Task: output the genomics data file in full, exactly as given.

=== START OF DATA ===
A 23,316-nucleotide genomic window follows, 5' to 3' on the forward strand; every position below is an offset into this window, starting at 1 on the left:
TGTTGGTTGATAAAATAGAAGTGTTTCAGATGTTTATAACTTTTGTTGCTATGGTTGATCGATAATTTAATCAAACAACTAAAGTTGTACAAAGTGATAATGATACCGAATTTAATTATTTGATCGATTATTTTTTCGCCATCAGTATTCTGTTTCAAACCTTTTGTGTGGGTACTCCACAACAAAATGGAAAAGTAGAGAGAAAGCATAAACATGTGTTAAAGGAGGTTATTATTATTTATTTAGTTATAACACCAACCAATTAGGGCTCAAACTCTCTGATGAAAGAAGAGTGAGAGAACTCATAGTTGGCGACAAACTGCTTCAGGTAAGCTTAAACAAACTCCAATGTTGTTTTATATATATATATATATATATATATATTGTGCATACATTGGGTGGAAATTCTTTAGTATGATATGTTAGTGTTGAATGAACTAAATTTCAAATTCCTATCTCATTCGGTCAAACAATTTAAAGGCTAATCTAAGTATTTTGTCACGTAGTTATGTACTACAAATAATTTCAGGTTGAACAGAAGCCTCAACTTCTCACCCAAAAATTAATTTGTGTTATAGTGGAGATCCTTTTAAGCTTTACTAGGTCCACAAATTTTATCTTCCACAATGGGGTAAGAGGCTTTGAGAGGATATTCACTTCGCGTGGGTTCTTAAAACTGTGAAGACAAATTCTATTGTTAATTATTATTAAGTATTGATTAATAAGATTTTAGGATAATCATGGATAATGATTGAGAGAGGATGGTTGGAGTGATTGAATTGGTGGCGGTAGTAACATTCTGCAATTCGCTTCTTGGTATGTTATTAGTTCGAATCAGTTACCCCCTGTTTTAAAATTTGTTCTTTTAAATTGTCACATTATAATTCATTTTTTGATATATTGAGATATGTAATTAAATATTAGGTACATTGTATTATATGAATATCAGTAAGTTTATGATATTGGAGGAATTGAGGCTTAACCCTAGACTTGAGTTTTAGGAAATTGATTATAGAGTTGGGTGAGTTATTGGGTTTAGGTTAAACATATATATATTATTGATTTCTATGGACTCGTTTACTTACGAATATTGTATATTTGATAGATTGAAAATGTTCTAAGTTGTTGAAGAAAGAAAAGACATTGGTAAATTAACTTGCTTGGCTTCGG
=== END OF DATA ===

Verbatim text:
A 23,316-nucleotide genomic window follows, 5' to 3' on the forward strand; every position below is an offset into this window, starting at 1 on the left:
TGTTGGTTGATAAAATAGAAGTGTTTCAGATGTTTATAACTTTTGTTGCTATGGTTGATCGATAATTTAATCAAACAACTAAAGTTGTACAAAGTGATAATGATACCGAATTTAATTATTTGATCGATTATTTTTTCGCCATCAGTATTCTGTTTCAAACCTTTTGTGTGGGTACTCCACAACAAAATGGAAAAGTAGAGAGAAAGCATAAACATGTGTTAAAGGAGGTTATTATTATTTATTTAGTTATAACACCAACCAATTAGGGCTCAAACTCTCTGATGAAAGAAGAGTGAGAGAACTCATAGTTGGCGACAAACTGCTTCAGGTAAGCTTAAACAAACTCCAATGTTGTTTTATATATATATATATATATATATATATTGTGCATACATTGGGTGGAAATTCTTTAGTATGATATGTTAGTGTTGAATGAACTAAATTTCAAATTCCTATCTCATTCGGTCAAACAATTTAAAGGCTAATCTAAGTATTTTGTCACGTAGTTATGTACTACAAATAATTTCAGGTTGAACAGAAGCCTCAACTTCTCACCCAAAAATTAATTTGTGTTATAGTGGAGATCCTTTTAAGCTTTACTAGGTCCACAAATTTTATCTTCCACAATGGGGTAAGAGGCTTTGAGAGGATATTCACTTCGCGTGGGTTCTTAAAACTGTGAAGACAAATTCTATTGTTAATTATTATTAAGTATTGATTAATAAGATTTTAGGATAATCATGGATAATGATTGAGAGAGGATGGTTGGAGTGATTGAATTGGTGGCGGTAGTAACATTCTGCAATTCGCTTCTTGGTATGTTATTAGTTCGAATCAGTTACCCCCTGTTTTAAAATTTGTTCTTTTAAATTGTCACATTATAATTCATTTTTTGATATATTGAGATATGTAATTAAATATTAGGTACATTGTATTATATGAATATCAGTAAGTTTATGATATTGGAGGAATTGAGGCTTAACCCTAGACTTGAGTTTTAGGAAATTGATTATAGAGTTGGGTGAGTTATTGGGTTTAGGTTAAACATATATATATTATTGATTTCTATGGACTCGTTTACTTACGAATATTGTATATTTGATAGATTGAAAATGTTCTAAGTTGTTGAAGAAAGAAAAGACATTGGTAAATTAACTTGCTTGGCTTCGG